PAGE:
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A Damsel in Distress eBook

This eBook from the Gutenberg Project consists of approximately 226 pages of information about A Damsel in Distress.

“I won’t.”

“Then I’ll force my way in!”

“If you try it, I shall infallibly bust you one on the jaw.”

The stout young man drew back a pace.

“You can’t do that sort of thing, you know.”

“I know I can’t,” said George, “but I shall.  In this life, my dear sir, we must be prepared for every emergency.  We must distinguish between the unusual and the impossible.  It would be unusual for a comparative stranger to lean out of a cab window and sock you one, but you appear to have laid your plans on the assumption that it would be impossible.  Let this be a lesson to you!”

“I tell you what it is—­”

“The advice I give to every young man starting life is ’Never confuse the unusual with the impossible!’ Take the present case, for instance.  If you had only realized the possibility of somebody some day busting you on the jaw when you tried to get into a cab, you might have thought out dozens of crafty schemes for dealing with the matter.  As it is, you are unprepared.  The thing comes on you as a surprise.  The whisper flies around the clubs:  ’Poor old What’s-his-name has been taken unawares.  He cannot cope with the situation!’”

The man with the collar-studs made another diagnosis.  He was seeing clearer and clearer into the thing every minute.

“Looney!” he decided.  “This ‘ere one’s bin moppin’ of it up, and the one in the keb’s orf ‘is bloomin’ onion.  That’s why ’e ’s standin’ up instead of settin’.  ’E won’t set down ’cept you bring ‘im a bit o’ toast, ’cos he thinks ’e ’s a poached egg.”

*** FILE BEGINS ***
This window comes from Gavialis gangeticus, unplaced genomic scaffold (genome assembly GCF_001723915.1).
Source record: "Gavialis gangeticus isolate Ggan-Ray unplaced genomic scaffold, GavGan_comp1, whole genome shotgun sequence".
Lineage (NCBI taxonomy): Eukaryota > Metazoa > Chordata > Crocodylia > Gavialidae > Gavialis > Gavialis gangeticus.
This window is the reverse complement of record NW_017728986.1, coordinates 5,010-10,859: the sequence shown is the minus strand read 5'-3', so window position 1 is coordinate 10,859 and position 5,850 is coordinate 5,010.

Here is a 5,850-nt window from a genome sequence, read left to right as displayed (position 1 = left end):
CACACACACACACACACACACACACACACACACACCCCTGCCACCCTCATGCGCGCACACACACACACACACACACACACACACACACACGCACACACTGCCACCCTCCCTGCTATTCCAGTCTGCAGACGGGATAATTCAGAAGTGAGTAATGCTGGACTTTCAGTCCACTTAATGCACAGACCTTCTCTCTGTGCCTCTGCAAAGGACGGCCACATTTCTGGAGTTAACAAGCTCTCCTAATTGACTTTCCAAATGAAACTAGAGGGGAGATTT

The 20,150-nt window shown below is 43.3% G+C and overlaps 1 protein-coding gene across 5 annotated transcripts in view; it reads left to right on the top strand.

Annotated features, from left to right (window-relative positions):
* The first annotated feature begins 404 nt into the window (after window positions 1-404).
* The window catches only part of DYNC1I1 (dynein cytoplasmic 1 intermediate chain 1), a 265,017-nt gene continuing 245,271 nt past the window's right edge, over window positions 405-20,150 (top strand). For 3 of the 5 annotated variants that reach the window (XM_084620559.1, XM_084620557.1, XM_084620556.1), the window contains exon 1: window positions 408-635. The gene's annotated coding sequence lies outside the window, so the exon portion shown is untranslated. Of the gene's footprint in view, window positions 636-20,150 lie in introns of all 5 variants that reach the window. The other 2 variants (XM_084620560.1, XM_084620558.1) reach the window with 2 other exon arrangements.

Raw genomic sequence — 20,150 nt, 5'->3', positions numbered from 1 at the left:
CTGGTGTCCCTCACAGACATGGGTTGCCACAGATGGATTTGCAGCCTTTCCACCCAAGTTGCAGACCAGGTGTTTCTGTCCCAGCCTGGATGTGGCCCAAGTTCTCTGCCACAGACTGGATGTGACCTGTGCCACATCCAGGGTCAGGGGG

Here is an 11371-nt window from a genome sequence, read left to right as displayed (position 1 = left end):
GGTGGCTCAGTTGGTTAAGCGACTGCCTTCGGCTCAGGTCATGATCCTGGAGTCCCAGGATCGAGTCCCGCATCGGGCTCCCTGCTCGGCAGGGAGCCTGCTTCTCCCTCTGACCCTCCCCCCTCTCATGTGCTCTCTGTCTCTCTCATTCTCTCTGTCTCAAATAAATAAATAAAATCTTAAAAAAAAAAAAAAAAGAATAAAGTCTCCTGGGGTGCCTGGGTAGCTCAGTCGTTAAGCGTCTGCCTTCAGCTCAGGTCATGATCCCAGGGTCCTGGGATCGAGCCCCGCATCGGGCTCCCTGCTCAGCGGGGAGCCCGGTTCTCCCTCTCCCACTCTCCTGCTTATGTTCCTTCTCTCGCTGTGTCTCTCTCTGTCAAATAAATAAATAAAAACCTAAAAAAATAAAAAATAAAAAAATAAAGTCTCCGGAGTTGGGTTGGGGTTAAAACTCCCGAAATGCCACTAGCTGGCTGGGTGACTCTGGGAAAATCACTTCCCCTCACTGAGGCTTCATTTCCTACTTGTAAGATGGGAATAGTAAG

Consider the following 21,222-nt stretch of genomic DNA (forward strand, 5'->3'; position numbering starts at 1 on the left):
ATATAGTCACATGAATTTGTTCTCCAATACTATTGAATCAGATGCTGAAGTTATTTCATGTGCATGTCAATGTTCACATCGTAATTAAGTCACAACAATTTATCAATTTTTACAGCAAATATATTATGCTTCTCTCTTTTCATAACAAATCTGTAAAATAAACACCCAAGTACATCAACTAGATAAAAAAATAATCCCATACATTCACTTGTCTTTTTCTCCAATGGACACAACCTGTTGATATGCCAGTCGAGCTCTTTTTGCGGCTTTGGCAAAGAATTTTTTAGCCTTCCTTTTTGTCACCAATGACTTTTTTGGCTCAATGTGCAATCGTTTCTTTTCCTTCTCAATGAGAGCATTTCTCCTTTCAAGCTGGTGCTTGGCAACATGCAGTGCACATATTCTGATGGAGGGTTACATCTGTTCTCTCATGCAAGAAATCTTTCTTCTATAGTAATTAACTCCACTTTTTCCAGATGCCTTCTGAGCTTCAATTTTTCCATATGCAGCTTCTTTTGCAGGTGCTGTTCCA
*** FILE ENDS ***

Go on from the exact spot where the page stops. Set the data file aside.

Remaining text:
George beamed upon the intelligent fellow.

“Your reasoning is admirable, but—­”

He broke off here, not because he had not more to say, but for the reason that the stout young man, now in quite a Berserk frame of mind, made a sudden spring at the cab door and clutched the handle, which he was about to wrench when George acted with all the promptitude and decision which had marked his behaviour from the start.

It was a situation which called for the nicest judgment.  To allow the assailant free play with the handle or even to wrestle with him for its possession entailed the risk that the door might open and reveal the girl.  To bust the young man on the jaw, as promised, on the other hand, was not in George’s eyes a practical policy.  Excellent a deterrent as the threat of such a proceeding might be, its actual accomplishment was not to be thought of.  Gaols yawn and actions for assault lie in wait for those who go about the place busting their fellows on the jaw.  No.  Something swift, something decided and immediate was indicated, but something that stopped short of technical battery.

George brought his hand round with a sweep and knocked the stout young man’s silk hat off.

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